How to Keep Projects on Track

The secret is transparency and difficult conversations

I begin this piece with a caveat that the below advice is hard-won through experience (e.g. I have not always followed these guidelines), not something you can always put into practice, and not completely my original design. As with many frameworks, creating and following one is more important than what you include within. But here's the process I strive to keep with every client. It's more about the mechanics of keeping a project running well, that how you actually manage the project (as that is very dependent on what work you're doing).

1) Kickoff properly. An absolutely mandatory introductory meeting with as many people who will be involved in the project as possible. As a contractor, I strongly advocate for everyone who is ultimately involved up until the final decision. If that means the CEO, get them on the call (if possible). It's important that everyone know each party's responsibilities and that the collective aligns on goals, KPIs, and timeline. Now is the time to question any aspect of the project that feels misaligned to those goals or may detract from the core mission.

2) Assign the project manager. If you're blessed enough to have a dedicated project manager - the person responsible for making sure everything runs smoothly - congratulations. If you don't, someone will have to moonlight in that (oftentimes thankless) job. They set and enforce the project rules, solidify timelines, and generally ensure the project finishes on time. They need to command respect from everyone and often have difficult conversations.

3) Assign roles. Everyone on the project team needs a role (but it's more likely they'll have multiple roles). Have a foundational document somewhere prominent that identifies and details each person on the project and their role(s). When multiple people share a role, you need to drill down into the specifics and who is responsible for what. Decide whether they truly share joint responsibility or whether one manages the other.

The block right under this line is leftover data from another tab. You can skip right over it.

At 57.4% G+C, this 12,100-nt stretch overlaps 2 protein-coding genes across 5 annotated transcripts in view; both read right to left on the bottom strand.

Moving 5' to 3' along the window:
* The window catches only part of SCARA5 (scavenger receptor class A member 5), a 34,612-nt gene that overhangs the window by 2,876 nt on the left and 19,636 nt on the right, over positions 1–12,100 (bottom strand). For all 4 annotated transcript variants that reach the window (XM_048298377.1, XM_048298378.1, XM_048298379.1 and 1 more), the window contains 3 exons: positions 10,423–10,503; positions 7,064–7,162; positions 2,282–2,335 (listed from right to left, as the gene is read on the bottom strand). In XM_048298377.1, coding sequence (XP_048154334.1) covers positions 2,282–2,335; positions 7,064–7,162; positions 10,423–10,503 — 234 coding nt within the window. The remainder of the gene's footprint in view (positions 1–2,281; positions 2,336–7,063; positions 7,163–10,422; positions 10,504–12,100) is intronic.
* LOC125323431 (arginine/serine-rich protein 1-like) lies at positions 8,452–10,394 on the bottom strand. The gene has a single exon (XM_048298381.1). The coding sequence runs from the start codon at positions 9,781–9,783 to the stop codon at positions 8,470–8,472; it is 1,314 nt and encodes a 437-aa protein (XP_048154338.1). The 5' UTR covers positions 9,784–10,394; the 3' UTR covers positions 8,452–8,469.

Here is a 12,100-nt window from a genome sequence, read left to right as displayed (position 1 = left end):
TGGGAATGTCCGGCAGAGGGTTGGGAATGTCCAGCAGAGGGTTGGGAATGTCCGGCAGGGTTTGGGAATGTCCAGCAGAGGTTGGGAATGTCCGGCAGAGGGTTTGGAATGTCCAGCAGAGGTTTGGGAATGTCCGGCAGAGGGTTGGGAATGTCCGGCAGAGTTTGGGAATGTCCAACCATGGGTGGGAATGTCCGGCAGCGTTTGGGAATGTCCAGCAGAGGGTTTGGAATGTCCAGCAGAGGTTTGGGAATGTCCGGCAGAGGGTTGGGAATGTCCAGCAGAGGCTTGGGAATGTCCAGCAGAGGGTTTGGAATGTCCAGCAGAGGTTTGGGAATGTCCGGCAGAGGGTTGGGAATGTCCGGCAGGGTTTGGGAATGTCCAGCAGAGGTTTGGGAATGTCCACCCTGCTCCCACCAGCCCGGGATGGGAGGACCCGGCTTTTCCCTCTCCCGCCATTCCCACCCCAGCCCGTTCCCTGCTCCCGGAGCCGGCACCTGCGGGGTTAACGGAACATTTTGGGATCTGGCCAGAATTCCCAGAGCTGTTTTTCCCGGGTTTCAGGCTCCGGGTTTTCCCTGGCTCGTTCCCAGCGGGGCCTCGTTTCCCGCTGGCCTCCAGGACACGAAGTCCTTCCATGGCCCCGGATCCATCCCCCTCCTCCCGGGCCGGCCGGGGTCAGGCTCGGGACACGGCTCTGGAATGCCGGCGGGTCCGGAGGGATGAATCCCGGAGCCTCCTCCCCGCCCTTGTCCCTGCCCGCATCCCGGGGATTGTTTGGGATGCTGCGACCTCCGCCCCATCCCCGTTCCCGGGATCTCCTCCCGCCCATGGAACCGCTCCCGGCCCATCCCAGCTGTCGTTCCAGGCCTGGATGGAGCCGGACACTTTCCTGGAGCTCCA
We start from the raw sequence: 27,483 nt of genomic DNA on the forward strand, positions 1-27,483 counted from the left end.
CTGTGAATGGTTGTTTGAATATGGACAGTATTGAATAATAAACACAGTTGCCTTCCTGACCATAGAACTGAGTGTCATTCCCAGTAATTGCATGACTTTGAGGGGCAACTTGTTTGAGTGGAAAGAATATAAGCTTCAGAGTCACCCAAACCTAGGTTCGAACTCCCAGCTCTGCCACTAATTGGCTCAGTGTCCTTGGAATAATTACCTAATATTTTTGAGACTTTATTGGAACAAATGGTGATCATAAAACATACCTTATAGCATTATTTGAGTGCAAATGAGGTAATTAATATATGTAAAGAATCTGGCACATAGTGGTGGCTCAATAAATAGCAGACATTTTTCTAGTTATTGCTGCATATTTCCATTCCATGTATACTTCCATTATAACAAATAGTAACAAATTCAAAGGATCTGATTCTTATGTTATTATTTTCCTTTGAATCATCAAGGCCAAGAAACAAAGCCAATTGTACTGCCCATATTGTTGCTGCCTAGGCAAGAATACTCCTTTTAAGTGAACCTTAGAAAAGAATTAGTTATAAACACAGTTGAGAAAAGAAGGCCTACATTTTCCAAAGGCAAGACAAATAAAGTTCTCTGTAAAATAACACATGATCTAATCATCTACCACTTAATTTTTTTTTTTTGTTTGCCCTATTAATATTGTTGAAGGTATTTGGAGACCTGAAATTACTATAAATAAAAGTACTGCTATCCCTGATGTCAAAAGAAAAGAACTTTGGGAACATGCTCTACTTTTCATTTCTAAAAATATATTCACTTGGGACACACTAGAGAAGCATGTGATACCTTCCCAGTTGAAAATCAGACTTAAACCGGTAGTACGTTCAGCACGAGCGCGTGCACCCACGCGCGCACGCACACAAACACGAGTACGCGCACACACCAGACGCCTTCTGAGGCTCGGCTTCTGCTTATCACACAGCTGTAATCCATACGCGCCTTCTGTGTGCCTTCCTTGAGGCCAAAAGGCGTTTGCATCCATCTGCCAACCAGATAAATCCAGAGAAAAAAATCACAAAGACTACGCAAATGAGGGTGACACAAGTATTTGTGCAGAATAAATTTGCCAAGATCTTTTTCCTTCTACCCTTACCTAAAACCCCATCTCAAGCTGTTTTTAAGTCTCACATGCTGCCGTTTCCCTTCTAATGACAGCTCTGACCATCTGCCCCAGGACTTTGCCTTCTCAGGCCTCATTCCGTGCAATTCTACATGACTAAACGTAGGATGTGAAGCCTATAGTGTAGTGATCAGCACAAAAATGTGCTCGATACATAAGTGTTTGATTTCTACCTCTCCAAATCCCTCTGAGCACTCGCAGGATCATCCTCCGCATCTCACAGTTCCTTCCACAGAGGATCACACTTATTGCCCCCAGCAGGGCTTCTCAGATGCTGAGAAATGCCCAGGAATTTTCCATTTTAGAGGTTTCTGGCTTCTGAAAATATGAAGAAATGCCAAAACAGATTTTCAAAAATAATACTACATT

4) Set and simplify the tech stack. So much time is expended on wasted activity, like - searching an inbox when the communique you need is in Slack or Asana. Is the folder in Teams or Google Drive? Unless the client has established absolute discipline about technology, you may have different people in different departments that prefer different solutions (not to mention the preferences of the vendors and agencies).

5) Cement the approval chain. For this, you begin at the end. Who has the final approval? And then work backwards, whose else needs input in the decision-making process. If you're the client, it helps you to minimize the number of cooks in the kitchen. If you're the supplier, you need to know how many times you'll have to address edits. This is also where you have a last chance to change the scope if you originally priced it out under different assumptions.

6) Ten-day check-in on process. Far too often unmoored projects continue as is because it's hard to get off the treadmill. But get off you must if the treadmill is not working as it should. Lest you get hurt (okay, enough of the treadmill metaphor). It doesn't have to be call, and it doesn't have to originate from the supplier (though it normally does).

7) Mandatory debrief. I know most clients want to immediately move on to their next hundred deliverables and responsibilities. And you, as the provider, want to focus on your other clients. Or maybe you think you know everything Even if the project went awry and you know (and the clients know) they will be looking elsewhere for future work. It's sucks, I know. But you must demand the debrief.

As positioned above, this is just one type of process you can use. But it requires transparency, clear guidelines, and open dialogue to succeed. I am quite certain it is far, far better than the alternative. Anything else you would add? Let me know in the comments!